News

Successful breakthrough achieved by ICAR-CIBA in India for Captive Breeding and Seed Production Technology of Red Snapper

Photo of author

By Milthon Lujan

By Amod Ashok Salgaonkar
The mangrove red snapper Lutjanus argentimaculatus (Forsskål 1775) is a euryhaline species occurring in Indian ocean, Indo & West Pacific Ocean and eastern Mediterranean Sea. It is the most important species of the family Lutjanidae composed of 17 genera and 103 species of mostly reef associated marine fishes.

Among all the snapper species, the mangrove red snapper is considered as the fast growing species and can attain a body weight of 1.0 kg in a culture period of 6-8 months. In the nature, juveniles and young adults occur in mangrove estuaries, the lower reaches of freshwater streams and tidal creeks. Adults are often found in groups around coral reefs. Red snapper is carnivorous and predates on fish, crustaceans and molluscs. Red snappers are excellent brackishwater candidate species due to its euryhaline nature and it can be farmed both in the ponds and in cages. Mangrove red snapper is one of the most preferred food fishes globally due to its white tender meat.

In India, attempts to develop techniques for captive reproduction of red snapper was initiated during 2016. Development of aquaculture of red snapper in India is limited by the consistent availability quality seed for stocking in nursery and grow-out systems. Therefore, ICAR-CIBA has given a high impetus to develop a complete hatchery technology of red snapper including broodstock development, captive maturation, induced breeding and larval. In a major boost to diversification of brackishwater aquaculture in the country, the ICAR-Central Institute of brackishwater Aquaculture (CIBA) has announced today a successful breakthrough of seed production technology of Mangrove Red Snapper, a high value fish, for the first time in India

See also  Global Seafood Alliance Board Meets for First Time Following Global Aquaculture Alliance, Global Seafood Assurances Merger

This is expected to open up enormous scope for the country’s brackishwater aquaculture ventures in near future, considering the delicacy and handsome price red snapper fetches in the market. Due to the texture, taste and limited spines of this species, the consumer preference is high, and consistent demand from the consumers provide stable market price in the range of Rs.400 to Rs.600/kg. Locally known as Seppili (in Tamil), ‘Chempally’ in Malayalam or ‘Tam’ in Marathi, the fish has immense potential for brackishwater aquaculture owing to its fast growth rate, easy adaptability to culture conditions, quick acceptance of artificial feed, pleasant appearance and good meat quality. It is an ideal candidate species suitable for different rearing systems such as pond, pens and cages. This species which readily accept formulated feed can grow to marketable size of 300-500 gm in less than six months, making this fish a farmer’s choice.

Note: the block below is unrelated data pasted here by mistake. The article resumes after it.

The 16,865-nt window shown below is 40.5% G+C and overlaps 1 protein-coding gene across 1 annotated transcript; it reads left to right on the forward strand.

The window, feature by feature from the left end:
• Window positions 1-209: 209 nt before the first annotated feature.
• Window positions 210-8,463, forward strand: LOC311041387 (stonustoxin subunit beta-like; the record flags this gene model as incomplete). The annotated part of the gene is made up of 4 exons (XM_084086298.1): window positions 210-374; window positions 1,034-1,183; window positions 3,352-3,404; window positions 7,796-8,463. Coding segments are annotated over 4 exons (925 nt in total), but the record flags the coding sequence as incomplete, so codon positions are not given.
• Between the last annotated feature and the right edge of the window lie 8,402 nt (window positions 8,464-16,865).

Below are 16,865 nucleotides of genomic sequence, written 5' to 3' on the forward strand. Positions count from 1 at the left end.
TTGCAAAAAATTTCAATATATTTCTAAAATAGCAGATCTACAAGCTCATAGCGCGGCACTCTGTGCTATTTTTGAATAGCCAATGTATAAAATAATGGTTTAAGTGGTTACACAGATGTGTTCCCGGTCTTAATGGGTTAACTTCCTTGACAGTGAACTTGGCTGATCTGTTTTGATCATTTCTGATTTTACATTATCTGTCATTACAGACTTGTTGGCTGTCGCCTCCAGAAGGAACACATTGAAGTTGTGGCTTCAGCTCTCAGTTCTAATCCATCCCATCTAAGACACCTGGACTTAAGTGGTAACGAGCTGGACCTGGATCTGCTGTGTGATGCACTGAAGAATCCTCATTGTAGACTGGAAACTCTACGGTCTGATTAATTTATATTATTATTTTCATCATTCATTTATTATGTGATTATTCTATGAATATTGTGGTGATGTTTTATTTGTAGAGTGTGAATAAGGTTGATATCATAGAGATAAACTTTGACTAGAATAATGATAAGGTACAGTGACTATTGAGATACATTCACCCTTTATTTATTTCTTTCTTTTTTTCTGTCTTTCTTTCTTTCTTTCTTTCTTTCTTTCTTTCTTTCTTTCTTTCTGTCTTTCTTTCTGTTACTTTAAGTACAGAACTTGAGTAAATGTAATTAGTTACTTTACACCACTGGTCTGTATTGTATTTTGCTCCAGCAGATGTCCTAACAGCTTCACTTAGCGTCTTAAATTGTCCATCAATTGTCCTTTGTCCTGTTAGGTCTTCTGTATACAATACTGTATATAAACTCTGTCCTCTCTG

Earlier the CIBA had developed the hatchery technology of sea bass, milkfish and grey mullet. “With this achievement, the CIBA has introduced one more candidate species for brackishwater aquaculture diversification and sustainability”, said Dr K K Vijayan, Director of CIBA. “Now, the fish farmers have diversified options to choose their candidate species for aquaculture. The feat will help increase the domestic production through brackishwater aquaculture in the country”, he added.

Dedicating the technology to the nation, Dr J K Jena, Deputy Director General of Indian Council of Agricultural Research (ICAR) described the development a milestone in Indian brackishwater aquaculture sector.

The first batch of fingerlings bred by CIBA was distributed to selected fish farmers from Tamil Nadu and Kerala. “The farmers will grow the fingerlings at their respective farms and will return the selected broodstock to the CIBA on a buy-back mode for further breeding in the hatchery”, said Dr. Kailsam, who led the team of researchers to develop the technology. He hoped that private players would come forward to adopt this hatchery technology so that seed production could be scaled up.

See also  Researchers are Juicing Alfalfa as a Next-Generation Aquafeed

Source: The Director, CIBA

Leave a Comment